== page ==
Out of great respect for the Court of Appeals judges and their sizable workloads, we are not prepared to suggest that Minnesota abandon non-precedential opinions, notwithstanding the national trend. But we have some ideas for improvement. 

First, the Legislature should repeal section 480A.08, subd. 3, as an infringement on the judicial branch’s authority. The Legislature should not be, and should not want to be, in the business of telling the courts when and how to issue and apply their own opinions. 

Second, the Court of Appeals should try to issue more precedential opinions. Simply put, it cannot be that 92 percent of its opinions involve no significant legal issues. Likely an initial target of doubling the percentage of decisions as precedential would not materially affect the management of a large case load. The Minnesota Court of Appeals is a strong, vibrant institution with 19 well-qualified judges. We suspect that most judges on a panel invest their time and careful attention in each case regardless of whether the opinion is to be published or not. And Court of Appeals policy is that every opinion is reviewed by at least nine judges, including the chief judge, and by experienced Court of Appeals staff attorneys.30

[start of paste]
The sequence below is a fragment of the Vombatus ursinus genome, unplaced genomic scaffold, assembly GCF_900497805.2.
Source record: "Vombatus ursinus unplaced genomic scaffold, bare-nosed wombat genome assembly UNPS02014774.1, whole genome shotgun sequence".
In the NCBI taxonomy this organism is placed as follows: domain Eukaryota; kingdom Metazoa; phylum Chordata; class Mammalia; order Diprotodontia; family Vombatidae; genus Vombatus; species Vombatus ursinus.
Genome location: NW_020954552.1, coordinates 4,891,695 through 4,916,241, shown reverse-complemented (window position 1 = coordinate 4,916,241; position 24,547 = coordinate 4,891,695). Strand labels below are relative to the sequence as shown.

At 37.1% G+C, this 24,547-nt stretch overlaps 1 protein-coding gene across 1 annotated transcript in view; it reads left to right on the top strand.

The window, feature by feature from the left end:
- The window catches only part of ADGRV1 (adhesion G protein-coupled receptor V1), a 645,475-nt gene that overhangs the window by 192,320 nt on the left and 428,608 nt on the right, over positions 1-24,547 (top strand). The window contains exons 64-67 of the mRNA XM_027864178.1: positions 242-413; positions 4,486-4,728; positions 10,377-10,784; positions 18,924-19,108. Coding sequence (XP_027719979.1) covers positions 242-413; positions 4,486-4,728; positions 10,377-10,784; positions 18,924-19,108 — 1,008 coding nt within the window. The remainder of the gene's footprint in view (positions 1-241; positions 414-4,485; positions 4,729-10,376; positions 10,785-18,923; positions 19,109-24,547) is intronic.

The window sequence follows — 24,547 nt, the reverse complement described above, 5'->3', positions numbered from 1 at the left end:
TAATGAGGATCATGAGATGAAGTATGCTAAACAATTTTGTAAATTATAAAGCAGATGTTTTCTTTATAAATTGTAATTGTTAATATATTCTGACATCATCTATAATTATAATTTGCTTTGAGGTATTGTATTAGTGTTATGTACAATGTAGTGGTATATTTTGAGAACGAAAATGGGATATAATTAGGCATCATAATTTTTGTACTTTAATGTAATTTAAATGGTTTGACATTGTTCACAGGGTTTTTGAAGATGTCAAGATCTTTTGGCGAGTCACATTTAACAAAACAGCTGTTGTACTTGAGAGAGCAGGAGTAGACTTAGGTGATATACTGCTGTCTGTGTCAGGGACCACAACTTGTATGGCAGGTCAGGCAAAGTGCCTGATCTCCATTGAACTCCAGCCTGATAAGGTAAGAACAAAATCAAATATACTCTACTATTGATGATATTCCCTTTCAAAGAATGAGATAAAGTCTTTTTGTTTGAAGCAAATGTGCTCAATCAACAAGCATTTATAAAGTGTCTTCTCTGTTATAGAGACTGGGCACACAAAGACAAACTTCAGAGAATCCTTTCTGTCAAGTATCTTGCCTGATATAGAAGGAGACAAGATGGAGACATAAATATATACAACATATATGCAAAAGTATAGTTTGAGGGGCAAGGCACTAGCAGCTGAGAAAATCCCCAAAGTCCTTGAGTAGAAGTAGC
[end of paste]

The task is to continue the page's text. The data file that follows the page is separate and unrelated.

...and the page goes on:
Third, the Advisory Committee on the Minnesota Rules of Appellate Procedure might consider a rules change whereby unpublished Court of Appeals opinions deemed especially significant by the bar could be upgraded to precedential status. A subcommittee could promptly review unpublished Court of Appeals opinions as they are issued. The subcommittee could petition the Court of Appeals to change the designation to precedential. 

Fourth, because all Court of Appeals decisions are available online to all attorneys, the designations “published” and “unpublished” should be changed to “precedential” and “non-precedential.” Finally, the rule that special notice need be given when a non-precedential decision is cited should be stricken.

We hope that these thoughts and our proposals for more appellate precedent will renew and refresh the discussion. 

DAVID L. LILLEHAUG is an Associate Justice of the Minnesota Supreme Court. 

NATHAN J. EBNET was a law clerk to Justice Lillehaug and now practices in the trial department of Dorsey & Whitney in Minneapolis.


1 Act of Mar. 22, 1982, ch. 501, 1982 Minn. Laws 569.

2 There is an urban legend that unpublished opinions were part of the legislative bargain that created the Court of Appeals. Our research provides no support for that legend.